by Marc Hohmann, Sterling Brands
Since the mid 1990s, I’ve noticed a shift in my brand consulting work. Clients have gone from wanting to be as literal as possible to wanting to be as abstract as possible. One assumption today is that abstraction hides flaws and that its interpretation offers freedom. So, if a client chooses something abstract, then it is safer than something direct because the latter makes an unmistakable statement whose meaning can’t be steered by interpretation. Something figurative and literal either exists or doesn’t, while something abstract can be much to many.
Even after a specific strategy is constructed, the essence and visual execution are always in danger of being camouflaged by abstract vagueness in the attempt to diffuse an absolute commitment. The dilemma is that everybody wants to be more “human,” but at the same time more high-tech and cutting-edge. How can a more “human” design simultaneously be a more abstract design? Today’s contradictory forces render our notions of formalism and abstraction outdated. Does minimalism really communicate efficiency and is something figurative really more “human”? What would manifest a truly “human” design solution?
When Kazimir Malevich painted “Black Square on White Field” in 1915 he initiated the shift from recognizable, figurative subject matter to interpretive, open abstraction. It’s hard to believe that Monet’s “Water Lilies” were actually painted the same year as “Black Square.”
One is poetic, specific and empathetic; the other is mathematical, universal and formal.
“Black Square” created the foundation of our modernist principles and shaped a philosophy that prevailed in art, architecture and design until the mid 1960’s. In the shadow of mechanization, industrial and efficient language became part of the artist’s vocabulary: reduction, structure, contrast, strength and impact. It was a clean, minimal, streamlined character of modern aesthetics that shaped architecture, print design, sculpture, product design, and countless other industries. From abstraction came the pure form of Expressionism (a movement that exemplified a move back to more emotional figurative underpinnings) and, mixed with the Surrealist principles of spontaneous creation, Abstract Expressionism, which gave birth to a language that championed the reality of process as the center of painting (created by Jackson Pollock, Robert Motherwell, etc).
John Cage “Fontana Mix” Notation, 1981
Modernist formalism and Abstract Expressionism started to break in the 1950’s with the emergence of Robert Rauschenberg, John Cage and later, Andy Warhol who amidst their very different philosophies and styles, shared the same interest, to express the “real” vs. the abstract by using completely different and new ways to go about it. (Rauschenberg and Warhol needed tangible, figurative iconography to sculpt with commercial artifacts that questioned the 50’s middle class’ newly acquired status quo. Cage understood that a clear definition of the “real” was needed to define the boundaries of his indeterminate approach to creating everything.) The aim was to make the art experience more “human” by defining indeterminacy as a reality and not an abstraction.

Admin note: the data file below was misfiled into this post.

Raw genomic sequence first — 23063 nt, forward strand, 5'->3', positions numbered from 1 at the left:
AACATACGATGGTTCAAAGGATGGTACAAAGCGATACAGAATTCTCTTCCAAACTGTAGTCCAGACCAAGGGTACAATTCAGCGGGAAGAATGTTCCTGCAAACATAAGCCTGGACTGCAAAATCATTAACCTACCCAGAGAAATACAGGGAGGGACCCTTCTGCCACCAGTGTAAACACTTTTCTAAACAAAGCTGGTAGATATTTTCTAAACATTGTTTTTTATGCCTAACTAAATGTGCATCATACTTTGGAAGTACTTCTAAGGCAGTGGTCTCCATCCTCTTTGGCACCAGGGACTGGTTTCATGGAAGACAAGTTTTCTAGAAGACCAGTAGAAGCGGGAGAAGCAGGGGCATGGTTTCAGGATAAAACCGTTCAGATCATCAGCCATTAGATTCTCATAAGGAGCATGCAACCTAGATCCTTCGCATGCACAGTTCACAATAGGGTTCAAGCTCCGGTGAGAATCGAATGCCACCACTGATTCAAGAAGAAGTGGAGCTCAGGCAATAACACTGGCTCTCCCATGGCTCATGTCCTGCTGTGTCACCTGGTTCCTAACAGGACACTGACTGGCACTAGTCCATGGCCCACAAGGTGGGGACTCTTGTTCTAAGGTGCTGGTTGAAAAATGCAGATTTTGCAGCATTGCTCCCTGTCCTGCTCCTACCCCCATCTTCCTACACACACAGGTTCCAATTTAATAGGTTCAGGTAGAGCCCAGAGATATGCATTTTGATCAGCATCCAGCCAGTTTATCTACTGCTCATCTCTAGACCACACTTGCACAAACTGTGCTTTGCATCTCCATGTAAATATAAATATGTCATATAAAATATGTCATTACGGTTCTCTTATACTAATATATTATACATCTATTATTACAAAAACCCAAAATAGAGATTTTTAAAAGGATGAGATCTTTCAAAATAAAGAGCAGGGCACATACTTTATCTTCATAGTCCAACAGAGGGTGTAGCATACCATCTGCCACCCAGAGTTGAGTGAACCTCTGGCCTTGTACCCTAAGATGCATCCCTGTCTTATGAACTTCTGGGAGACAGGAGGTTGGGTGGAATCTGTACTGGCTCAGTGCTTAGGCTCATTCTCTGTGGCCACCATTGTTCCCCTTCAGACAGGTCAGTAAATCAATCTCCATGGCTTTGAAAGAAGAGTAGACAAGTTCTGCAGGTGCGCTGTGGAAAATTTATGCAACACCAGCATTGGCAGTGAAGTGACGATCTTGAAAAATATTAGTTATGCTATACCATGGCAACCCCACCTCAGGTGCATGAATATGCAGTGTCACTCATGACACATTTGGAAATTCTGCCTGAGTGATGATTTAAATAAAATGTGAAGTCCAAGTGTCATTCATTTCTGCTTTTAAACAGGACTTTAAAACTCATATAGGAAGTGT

“There is no such thing as an empty space or an empty time. There is always something to see, something to hear. In fact, try as we may to make a silence, we cannot.” – John Cage
Simultaneously, the re-emergence of figurative realism in art and design (by the likes of Raymond Lowry, Charles Eames, etc.) in the 1950’s and 1960’s introduced a design area of new minimal industrial aesthetics that started in the mid-1970’s and continues to this day. From Dieter Rams via John McCracken to Jonathan Ive, minimal geometric abstraction is generally embraced as a fitting reflector of high technology, and represents efficiency that is on par with our streamlined, exceedingly baggage-less world. If a company or brand wants to appear dynamic, agile, and flexible—it had better look minimal, simple and slick. However, empirical, cold corporations are not something we really want either, so we also need things to be warm, “human” and friendly.
Is it possible to be both “human” and machine-centric at the same time? It seems we want the discipline of sans serif with the randomness of script, the fully integrated home with the coziness of a barn, the purity of water with as many vitamins as possible. Apple is considered to be both minimal and “human” but I would argue it isn’t. In thinking like John Cage, only if there would be indeterminate options in the way we navigate within the confines of a brand, a truly non-fascistic brand experience could be created. In Apple’s case, our experiences are completely pre-determined and limited. Ultimately, this is a design flaw that in my mind weighs the position towards the machine. Over-controlled design is the real problem here.